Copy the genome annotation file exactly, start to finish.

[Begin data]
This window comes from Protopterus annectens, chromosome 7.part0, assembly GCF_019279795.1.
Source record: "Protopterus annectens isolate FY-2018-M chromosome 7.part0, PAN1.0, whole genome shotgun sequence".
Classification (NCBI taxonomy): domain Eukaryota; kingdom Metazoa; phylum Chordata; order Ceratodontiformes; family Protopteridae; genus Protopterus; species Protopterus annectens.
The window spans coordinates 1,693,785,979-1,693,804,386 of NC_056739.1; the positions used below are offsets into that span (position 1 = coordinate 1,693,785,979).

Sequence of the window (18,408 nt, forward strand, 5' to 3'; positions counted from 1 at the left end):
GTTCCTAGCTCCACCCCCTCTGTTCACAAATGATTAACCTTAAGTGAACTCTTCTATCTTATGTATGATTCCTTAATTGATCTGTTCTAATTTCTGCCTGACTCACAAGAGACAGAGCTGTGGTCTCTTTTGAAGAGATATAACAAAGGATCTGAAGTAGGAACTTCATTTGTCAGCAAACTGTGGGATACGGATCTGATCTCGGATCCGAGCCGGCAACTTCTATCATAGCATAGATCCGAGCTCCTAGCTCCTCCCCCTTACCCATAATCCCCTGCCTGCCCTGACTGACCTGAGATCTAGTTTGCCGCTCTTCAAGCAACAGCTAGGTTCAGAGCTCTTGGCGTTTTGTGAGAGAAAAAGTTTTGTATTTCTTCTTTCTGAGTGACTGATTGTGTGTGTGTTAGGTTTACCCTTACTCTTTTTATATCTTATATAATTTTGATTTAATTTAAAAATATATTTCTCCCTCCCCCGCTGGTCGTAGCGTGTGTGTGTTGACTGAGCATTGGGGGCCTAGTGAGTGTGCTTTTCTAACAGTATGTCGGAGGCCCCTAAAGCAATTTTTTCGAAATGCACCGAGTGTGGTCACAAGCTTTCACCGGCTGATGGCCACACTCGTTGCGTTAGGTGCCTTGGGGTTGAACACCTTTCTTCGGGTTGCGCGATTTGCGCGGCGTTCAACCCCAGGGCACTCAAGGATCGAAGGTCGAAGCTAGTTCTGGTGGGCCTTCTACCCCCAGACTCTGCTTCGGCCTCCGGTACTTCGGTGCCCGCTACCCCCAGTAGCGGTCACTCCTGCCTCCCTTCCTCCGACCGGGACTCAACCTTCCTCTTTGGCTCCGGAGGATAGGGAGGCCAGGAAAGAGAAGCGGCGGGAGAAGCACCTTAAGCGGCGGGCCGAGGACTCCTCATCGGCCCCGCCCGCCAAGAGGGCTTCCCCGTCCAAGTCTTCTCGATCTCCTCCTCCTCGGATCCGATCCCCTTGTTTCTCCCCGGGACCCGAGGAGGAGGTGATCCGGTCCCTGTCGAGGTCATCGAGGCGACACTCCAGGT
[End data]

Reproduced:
This window comes from Protopterus annectens, chromosome 7.part0, assembly GCF_019279795.1.
Source record: "Protopterus annectens isolate FY-2018-M chromosome 7.part0, PAN1.0, whole genome shotgun sequence".
Classification (NCBI taxonomy): domain Eukaryota; kingdom Metazoa; phylum Chordata; order Ceratodontiformes; family Protopteridae; genus Protopterus; species Protopterus annectens.
The window spans coordinates 1,693,785,979-1,693,804,386 of NC_056739.1; the positions used below are offsets into that span (position 1 = coordinate 1,693,785,979).

Sequence of the window (18,408 nt, forward strand, 5' to 3'; positions counted from 1 at the left end):
GTTCCTAGCTCCACCCCCTCTGTTCACAAATGATTAACCTTAAGTGAACTCTTCTATCTTATGTATGATTCCTTAATTGATCTGTTCTAATTTCTGCCTGACTCACAAGAGACAGAGCTGTGGTCTCTTTTGAAGAGATATAACAAAGGATCTGAAGTAGGAACTTCATTTGTCAGCAAACTGTGGGATACGGATCTGATCTCGGATCCGAGCCGGCAACTTCTATCATAGCATAGATCCGAGCTCCTAGCTCCTCCCCCTTACCCATAATCCCCTGCCTGCCCTGACTGACCTGAGATCTAGTTTGCCGCTCTTCAAGCAACAGCTAGGTTCAGAGCTCTTGGCGTTTTGTGAGAGAAAAAGTTTTGTATTTCTTCTTTCTGAGTGACTGATTGTGTGTGTGTTAGGTTTACCCTTACTCTTTTTATATCTTATATAATTTTGATTTAATTTAAAAATATATTTCTCCCTCCCCCGCTGGTCGTAGCGTGTGTGTGTTGACTGAGCATTGGGGGCCTAGTGAGTGTGCTTTTCTAACAGTATGTCGGAGGCCCCTAAAGCAATTTTTTCGAAATGCACCGAGTGTGGTCACAAGCTTTCACCGGCTGATGGCCACACTCGTTGCGTTAGGTGCCTTGGGGTTGAACACCTTTCTTCGGGTTGCGCGATTTGCGCGGCGTTCAACCCCAGGGCACTCAAGGATCGAAGGTCGAAGCTAGTTCTGGTGGGCCTTCTACCCCCAGACTCTGCTTCGGCCTCCGGTACTTCGGTGCCCGCTACCCCCAGTAGCGGTCACTCCTGCCTCCCTTCCTCCGACCGGGACTCAACCTTCCTCTTTGGCTCCGGAGGATAGGGAGGCCAGGAAAGAGAAGCGGCGGGAGAAGCACCTTAAGCGGCGGGCCGAGGACTCCTCATCGGCCCCGCCCGCCAAGAGGGCTTCCCCGTCCAAGTCTTCTCGATCTCCTCCTCCTCGGATCCGATCCCCTTGTTTCTCCCCGGGACCCGAGGAGGAGGTGATCCGGTCCCTGTCGAGGTCATCGAGGCGACACTCCAGGT